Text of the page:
Aero Caribbean Flight 883 Crash

Aero Caribbean Flight 883 was an international scheduled passenger flight from Port-au-Prince, Haiti, to Havana, Cuba, via Santiago de Cuba.

On 4 November 2010, the Aero Caribbean ATR-72-212 operating the route crashed in the central Cuban province of Sancti Spíritus, killing all 61 passengers and 7 crew members aboard. As of 5 November 2010, it is the deadliest accident involving the ATR 72, and the third deadliest aviation accident in Cuba.

The flight originated in Port-au-Prince, Haiti. The aircraft departed Santiago de Cuba en route to Havana around 16:50 local time (20:50 UTC). It was the last flight out of Santiago de Cuba airport before it was closed because of the approach of Hurricane Tomas. At 17:42, the aircraft crashed near the town of Guasimal in Sancti Spíritus province, some 210 miles (340 km) southeast of Havana, after issuing an emergency call. Witnesses said the plane was "flying low and appeared unstable ... pouring out smoke and fire", before hearing an explosion.

Medical facilities in Guasimal were put on alert to prepare for emergency patients. However, by midnight they were told to stand down as no survivors were expected.

The accident was the deadliest involving the ATR 72 at the time it happened. It was also the third deadliest aircraft accident in Cuba, after the crash of a Cubana de Aviación Ilyushin IL-62M on 3 September 1989, which killed a total of 171 people, and the crash of an Aeroflot Ilyushin IL-62M on 27 May 1977, which killed a total of 69 people.

An ATR-72-212 passenger plane, registration CU-T1549, was destroyed in an accident near Guasimal, Sancti Spiritus Province, Cuba. All 68 on board were killed. The airplane operated on Aerocaribbean Flight 883 from Santiago-Antonio Maceo Airport (SCU) to Havana-José Martí International Airport (HAV).

The pilot radioed an emergency at 17:42. Contact was then lost. The airplane crashed in mountainous terrain.

The so-called black box will be turned over to investigators trying to determine why the twin-engined ATR turboprop careened from the sky, trailing smoke and flames, witnesses said, as the pilot fought to keep it flying.

The plane crashed on Thursday near the small town of Guasimal in Sancti Spiritus province, 210 miles southeast of Havana.

According to state-run news service AIN, officials said the aircraft was completely destroyed by the impact and resulting explosion, and all the victims' bodies were badly burned.

The state-run Aerocaribbean aircraft had been flying from the eastern city of Santiago de Cuba to Havana.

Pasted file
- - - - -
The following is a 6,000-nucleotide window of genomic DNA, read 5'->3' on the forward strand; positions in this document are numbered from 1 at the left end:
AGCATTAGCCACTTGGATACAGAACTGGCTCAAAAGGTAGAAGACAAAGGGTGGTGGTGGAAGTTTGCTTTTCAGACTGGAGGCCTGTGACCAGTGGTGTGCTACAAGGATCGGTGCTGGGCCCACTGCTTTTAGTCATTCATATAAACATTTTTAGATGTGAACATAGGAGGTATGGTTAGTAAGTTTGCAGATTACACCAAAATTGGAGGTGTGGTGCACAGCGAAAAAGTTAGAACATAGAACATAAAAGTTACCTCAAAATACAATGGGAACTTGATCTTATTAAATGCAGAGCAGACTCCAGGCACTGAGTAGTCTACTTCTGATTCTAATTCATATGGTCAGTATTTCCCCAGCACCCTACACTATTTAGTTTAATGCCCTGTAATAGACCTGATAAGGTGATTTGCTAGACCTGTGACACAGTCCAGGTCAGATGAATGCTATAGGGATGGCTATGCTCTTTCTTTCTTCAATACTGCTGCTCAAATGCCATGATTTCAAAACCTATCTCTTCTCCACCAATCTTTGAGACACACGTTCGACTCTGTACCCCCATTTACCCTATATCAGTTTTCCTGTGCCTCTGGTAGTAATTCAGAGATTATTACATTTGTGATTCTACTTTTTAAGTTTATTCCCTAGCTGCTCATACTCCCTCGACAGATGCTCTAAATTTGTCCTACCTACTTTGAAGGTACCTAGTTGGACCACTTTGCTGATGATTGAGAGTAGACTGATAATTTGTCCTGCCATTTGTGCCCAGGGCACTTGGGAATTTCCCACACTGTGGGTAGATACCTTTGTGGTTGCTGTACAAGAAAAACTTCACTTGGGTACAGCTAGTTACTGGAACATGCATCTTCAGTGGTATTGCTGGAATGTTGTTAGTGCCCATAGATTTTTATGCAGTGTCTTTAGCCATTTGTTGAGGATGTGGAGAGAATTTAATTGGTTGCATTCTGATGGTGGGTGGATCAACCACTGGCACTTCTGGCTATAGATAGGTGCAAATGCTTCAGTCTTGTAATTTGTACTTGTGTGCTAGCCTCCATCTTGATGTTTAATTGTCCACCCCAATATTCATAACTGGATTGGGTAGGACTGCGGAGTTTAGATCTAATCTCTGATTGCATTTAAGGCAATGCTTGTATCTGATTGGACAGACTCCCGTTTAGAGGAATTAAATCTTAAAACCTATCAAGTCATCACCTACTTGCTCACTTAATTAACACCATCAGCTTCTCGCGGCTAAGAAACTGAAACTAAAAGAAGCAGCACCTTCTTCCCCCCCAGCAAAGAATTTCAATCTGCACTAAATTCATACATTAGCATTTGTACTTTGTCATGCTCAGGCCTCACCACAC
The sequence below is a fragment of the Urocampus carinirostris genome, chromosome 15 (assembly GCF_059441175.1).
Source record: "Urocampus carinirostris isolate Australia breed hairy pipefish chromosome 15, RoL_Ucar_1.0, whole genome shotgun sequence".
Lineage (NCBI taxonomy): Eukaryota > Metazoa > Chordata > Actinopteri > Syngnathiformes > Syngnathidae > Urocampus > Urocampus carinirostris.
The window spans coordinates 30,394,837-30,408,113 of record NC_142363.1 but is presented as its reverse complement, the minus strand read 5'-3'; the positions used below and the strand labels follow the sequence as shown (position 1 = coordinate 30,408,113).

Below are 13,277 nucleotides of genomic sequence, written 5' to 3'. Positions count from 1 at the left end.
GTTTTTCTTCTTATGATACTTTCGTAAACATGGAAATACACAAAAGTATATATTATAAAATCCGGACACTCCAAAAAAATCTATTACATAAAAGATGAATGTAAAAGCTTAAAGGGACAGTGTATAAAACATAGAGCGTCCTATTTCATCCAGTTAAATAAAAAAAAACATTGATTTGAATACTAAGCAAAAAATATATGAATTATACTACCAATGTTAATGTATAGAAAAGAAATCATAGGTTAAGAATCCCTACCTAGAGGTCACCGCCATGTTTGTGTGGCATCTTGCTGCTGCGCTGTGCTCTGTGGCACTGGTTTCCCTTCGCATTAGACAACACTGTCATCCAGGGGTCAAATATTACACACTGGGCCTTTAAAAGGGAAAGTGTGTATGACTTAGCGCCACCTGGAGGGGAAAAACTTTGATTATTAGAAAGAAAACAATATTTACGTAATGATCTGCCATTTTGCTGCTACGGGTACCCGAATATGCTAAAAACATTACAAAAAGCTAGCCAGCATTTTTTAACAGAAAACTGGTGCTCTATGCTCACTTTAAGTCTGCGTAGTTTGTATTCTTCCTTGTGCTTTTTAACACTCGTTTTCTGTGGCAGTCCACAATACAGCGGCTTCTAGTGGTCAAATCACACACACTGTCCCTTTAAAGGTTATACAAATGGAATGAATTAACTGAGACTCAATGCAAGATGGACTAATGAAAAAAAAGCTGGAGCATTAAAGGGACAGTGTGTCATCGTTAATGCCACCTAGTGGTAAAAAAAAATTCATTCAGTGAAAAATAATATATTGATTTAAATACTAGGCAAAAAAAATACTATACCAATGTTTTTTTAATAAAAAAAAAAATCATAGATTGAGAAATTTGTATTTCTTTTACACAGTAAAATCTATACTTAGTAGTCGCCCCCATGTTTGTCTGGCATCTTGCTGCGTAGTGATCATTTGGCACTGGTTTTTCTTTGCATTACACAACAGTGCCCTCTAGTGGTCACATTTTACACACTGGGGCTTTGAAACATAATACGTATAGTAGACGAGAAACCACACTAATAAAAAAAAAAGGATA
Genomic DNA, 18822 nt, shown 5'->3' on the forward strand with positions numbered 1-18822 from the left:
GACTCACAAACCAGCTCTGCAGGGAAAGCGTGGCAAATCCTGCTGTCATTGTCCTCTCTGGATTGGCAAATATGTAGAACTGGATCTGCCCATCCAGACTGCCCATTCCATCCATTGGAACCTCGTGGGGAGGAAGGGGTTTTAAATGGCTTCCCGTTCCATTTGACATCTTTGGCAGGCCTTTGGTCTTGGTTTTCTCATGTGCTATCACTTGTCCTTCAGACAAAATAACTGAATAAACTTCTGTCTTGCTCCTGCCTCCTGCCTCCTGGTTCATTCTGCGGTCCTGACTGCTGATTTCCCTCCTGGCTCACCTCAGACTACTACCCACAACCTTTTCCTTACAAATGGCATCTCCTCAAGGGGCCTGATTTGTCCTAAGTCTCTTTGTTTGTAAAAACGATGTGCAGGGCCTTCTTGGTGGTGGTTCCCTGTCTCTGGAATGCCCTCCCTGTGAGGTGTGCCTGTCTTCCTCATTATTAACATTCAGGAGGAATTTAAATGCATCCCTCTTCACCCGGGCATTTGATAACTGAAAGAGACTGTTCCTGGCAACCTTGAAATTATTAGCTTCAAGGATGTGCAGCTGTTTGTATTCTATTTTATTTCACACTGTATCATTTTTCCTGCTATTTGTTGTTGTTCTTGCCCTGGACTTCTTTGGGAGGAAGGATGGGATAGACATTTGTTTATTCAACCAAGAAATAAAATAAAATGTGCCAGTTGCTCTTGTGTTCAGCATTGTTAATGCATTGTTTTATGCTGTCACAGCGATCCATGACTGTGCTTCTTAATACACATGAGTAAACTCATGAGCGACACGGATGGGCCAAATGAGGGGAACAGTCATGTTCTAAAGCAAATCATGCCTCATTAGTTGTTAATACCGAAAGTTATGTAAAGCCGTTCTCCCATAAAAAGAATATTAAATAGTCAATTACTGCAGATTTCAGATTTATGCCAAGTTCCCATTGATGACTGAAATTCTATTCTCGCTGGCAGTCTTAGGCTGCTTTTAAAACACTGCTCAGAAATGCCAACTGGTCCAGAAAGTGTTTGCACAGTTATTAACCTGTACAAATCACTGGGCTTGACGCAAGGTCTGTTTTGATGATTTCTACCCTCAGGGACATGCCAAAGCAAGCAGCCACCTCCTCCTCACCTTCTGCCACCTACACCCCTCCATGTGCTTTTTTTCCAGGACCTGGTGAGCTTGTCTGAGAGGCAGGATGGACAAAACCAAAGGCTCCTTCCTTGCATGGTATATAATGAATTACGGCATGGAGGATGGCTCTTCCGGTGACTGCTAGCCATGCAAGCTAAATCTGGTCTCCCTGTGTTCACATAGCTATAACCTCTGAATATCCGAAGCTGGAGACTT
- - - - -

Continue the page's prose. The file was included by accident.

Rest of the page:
The passengers included 28 foreigners. The other 33 passengers and seven crew members were all Cuban. There is no word on the cause of the crash.

However, both the data and voice flight recorders have now been located, investigators say.

"The black box and the voice recorder of the crashed plane... were found, so the investigation that is under way will have the basic elements to work with," Rolando Diaz, a prosecutor, told local media.

A plane reportedly carrying 68 people crashed in central Cuba on Thursday and there were no initial reports of survivors, according to state-run news media and sources at Havana and Santiago de Cuba airports.

Cuban television said the plane was an ATR-72-212 twin turboprop aircraft that belonged to Cuba's state-owned Aero Caribbean airline.

The plane was said to have left Santiago de Cuba en route to Havana around 4 p.m. and went down near the town of Guasimal in Sancti Spiritus province after issuing an emergency call.

Rescue workers on Friday pulled bodies from the charred wreckage of a state airliner that went down in rugged central Cuba, as desperate relatives gathered at the capital's airport and called foreign embassies seeking information on their loved ones.

All 68 people aboard AeroCaribbean Flight 883 were killed when the turboprop plane went down Thursday afternoon in a remote area near the village of Guasimal in Sancti Spiritus province.

Twenty-eight foreigners were among the dead, including nine Argentines, seven Mexicans, and citizens of Germany, Holland, Spain and Italy. One Japanese national was also on board and Australia's government said in a statement that Cuban officials had confirmed that two Australian women were on the plane. It was Cuba's worst air disaster in more than 20 years.